While condolences flow in from all over the world, the political question of the day in Hong Kong is whether or not the Chinese authorities will allow exiled democracy activists back into Hong Kong to attend Szeto’s funeral. Wang Dan, one of the most prominent of the Tiananmen Square democracy leaders, said that, for him, the loss is personal: "Uncle Wah has always been my personal mentor and a leader in the democratic movement. The greatest achievement he has made has been to pass on his beliefs before he left us. The younger generation now remembers June 4," he said.

    We at the Shanker Institute also feel this as a personal loss. We met Szeto in 2002, when he travelled to Washington D.C. to deliver the Institute’s Albert Shanker Lecture. In it, he credited Al Shanker with helping to shape his political and organizational perspective:

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  • Whom Do Americans Trust? Nurses...And Teachers!

    Written on December 8, 2010

    Just a couple months after the prestigious Institute of Medicine urged that nurses be seen as “full partners” in redesigning the American health care system, they have received another vote of confidence, this one from the American public. According to the most recent Gallup poll, for the 9th straight year (and the 11th year in all), the American people ranked nurses as the most honest and ethical workers in the country.

    When asked to the rate the ethics and honesty of people in a variety of occupations, 81 percent of those surveyed gave a “very high/high” rating to nurses. Doctors received a very high/high rating from a still respectable of 66 percent of respondents.

    Despite being regularly scapegoated by politicians and the media for the past several years, grade school teachers still edged out doctors by 1 percentage point (a statistical tie),  with 67 of those polled expressing high regard for the profession. Although this places teachers fairly high on the list of trusted professions—in fourth place, behind nurses (81 percent), military officers (73 percent), and pharmacists (71 percent)—the teacher bashing has apparently had an effect: Teachers have lost ground since the 2007 version of this survey, when they were rated "very high/high" by 74 percent of those surveyed.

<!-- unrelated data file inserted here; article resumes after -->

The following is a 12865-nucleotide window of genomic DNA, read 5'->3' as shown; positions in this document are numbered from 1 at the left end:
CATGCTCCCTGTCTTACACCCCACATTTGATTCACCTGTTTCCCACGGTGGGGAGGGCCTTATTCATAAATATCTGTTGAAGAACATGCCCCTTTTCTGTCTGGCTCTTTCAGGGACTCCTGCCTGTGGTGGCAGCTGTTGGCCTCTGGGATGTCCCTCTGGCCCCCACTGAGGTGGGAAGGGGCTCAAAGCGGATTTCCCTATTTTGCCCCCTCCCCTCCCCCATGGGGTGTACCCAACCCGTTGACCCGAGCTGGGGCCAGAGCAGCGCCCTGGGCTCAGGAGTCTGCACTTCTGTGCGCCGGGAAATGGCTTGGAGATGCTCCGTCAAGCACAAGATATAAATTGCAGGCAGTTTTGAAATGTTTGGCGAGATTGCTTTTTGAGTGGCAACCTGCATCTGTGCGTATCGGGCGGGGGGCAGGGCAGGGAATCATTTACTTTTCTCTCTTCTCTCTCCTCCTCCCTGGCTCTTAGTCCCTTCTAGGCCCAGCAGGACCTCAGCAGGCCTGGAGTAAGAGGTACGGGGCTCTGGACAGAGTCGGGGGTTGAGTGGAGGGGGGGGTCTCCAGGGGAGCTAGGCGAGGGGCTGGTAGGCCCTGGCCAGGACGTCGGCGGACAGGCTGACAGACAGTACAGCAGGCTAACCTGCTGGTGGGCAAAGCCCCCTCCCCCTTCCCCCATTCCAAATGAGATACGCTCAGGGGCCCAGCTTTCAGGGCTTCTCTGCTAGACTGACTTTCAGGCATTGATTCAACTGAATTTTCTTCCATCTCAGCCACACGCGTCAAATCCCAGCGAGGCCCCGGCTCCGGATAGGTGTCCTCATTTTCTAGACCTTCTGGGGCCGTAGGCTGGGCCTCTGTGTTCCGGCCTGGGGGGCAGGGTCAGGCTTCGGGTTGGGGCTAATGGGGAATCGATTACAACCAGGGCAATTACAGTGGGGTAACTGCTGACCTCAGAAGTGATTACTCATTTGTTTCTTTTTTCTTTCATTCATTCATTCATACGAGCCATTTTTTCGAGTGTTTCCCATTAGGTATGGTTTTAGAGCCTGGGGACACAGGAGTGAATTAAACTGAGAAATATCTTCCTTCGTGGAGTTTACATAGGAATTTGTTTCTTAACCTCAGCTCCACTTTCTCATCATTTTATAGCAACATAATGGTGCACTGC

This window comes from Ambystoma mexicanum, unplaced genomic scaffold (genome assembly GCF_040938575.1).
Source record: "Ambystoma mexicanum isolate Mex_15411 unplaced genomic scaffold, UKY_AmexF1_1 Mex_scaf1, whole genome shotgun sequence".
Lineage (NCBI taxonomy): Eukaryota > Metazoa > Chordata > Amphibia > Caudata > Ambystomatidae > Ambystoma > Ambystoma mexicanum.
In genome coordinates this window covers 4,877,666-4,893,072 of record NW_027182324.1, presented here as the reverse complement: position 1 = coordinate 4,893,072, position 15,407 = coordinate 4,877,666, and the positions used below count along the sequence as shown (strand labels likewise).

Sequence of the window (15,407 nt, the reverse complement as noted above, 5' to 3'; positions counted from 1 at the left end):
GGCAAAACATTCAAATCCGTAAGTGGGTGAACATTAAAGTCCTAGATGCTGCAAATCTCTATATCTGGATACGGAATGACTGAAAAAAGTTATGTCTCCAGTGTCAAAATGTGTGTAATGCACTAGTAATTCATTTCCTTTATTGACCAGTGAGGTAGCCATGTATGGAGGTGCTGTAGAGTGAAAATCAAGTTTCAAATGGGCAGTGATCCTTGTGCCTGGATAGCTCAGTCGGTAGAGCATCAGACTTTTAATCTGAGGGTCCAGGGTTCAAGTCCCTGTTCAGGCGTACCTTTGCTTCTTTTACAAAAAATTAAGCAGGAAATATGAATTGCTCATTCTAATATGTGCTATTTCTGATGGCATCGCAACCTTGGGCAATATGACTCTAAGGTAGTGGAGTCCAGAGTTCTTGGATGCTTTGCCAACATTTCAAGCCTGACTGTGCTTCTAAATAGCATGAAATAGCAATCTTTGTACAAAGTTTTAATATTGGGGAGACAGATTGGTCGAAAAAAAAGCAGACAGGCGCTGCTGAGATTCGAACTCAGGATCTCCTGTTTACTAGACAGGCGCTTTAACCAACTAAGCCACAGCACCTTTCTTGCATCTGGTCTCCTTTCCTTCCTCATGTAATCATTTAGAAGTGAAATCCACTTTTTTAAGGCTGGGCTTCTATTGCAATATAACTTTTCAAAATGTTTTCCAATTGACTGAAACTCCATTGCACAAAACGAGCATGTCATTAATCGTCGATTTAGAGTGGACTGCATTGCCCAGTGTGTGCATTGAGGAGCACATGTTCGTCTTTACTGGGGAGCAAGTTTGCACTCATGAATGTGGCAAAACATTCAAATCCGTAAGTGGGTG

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  • A Call For Democracy And Human Rights In The Arab States

    Written on November 23, 2010

    On Oct. 22-23, a group of Arab intellectuals, politicians, and civil society advocates convened a Conference on the Future of Democracy and Human Rights in the Arab World in Casablanca. Citing the “dramatic and alarming backsliding of political reforms in the Arab world," they issued a remarkable, frank and courageous appeal to the Arab nations. The “Casablanca Call for Democracy and Human Rights” represents a powerful consensus among disparate political groups that democracy must be the foundation for social and political justice in the region. As such, it represents a signal event for Arab democrats and for friends of democracy around the world.

    Among the group’s key appeals was for the right to organize free and independent trade unions. The call underscores both the courage of the signatories and the dismal situation for labor. The Middle East region has the worst trade union rights record in the world, according to a recent Freedom House report, which found that unions in the area are controlled by the government, severely repressed, or banned outright.

    The group also demanded that women (and youth) be empowered to act as equal partners in the development of their own nations, and called for freedom of expression and thought for all citizens.

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  • GDP: Government, Democracy, Prosperity

    Written on November 11, 2010

    Public spending has been under relentless attack in the U.S. since before President Ronald Reagan first took office.  The notion that “shrinking government” grows the economy, builds character and may even save our immortal souls is now one of the verities of our political discourse: public=bad; private=good. Indeed, it was the central belief uniting Tea Party members during this year’s campaign. Research and experience don’t support this conviction, but here we are.

    The massive government spending that was deployed to push the economy back from the brink of depression has aggravated the always inflamed passions on this issue. With red lights flashing and sirens wailing, anti-spending Tea Party-backed politicians are now riding to Washington to slay – or at least rein in – the beast of government.

    This is the narrative we live with.

    There is an alternative narrative however, supported by years of research, that tells a different tale, one in which public spending is a positive good, for the economy and society. In this narrative, public spending rises naturally as societies prosper and voters – demanding better infrastructure and better public services for themselves and their families – understand the need to pay for the kind of society in which they want to live.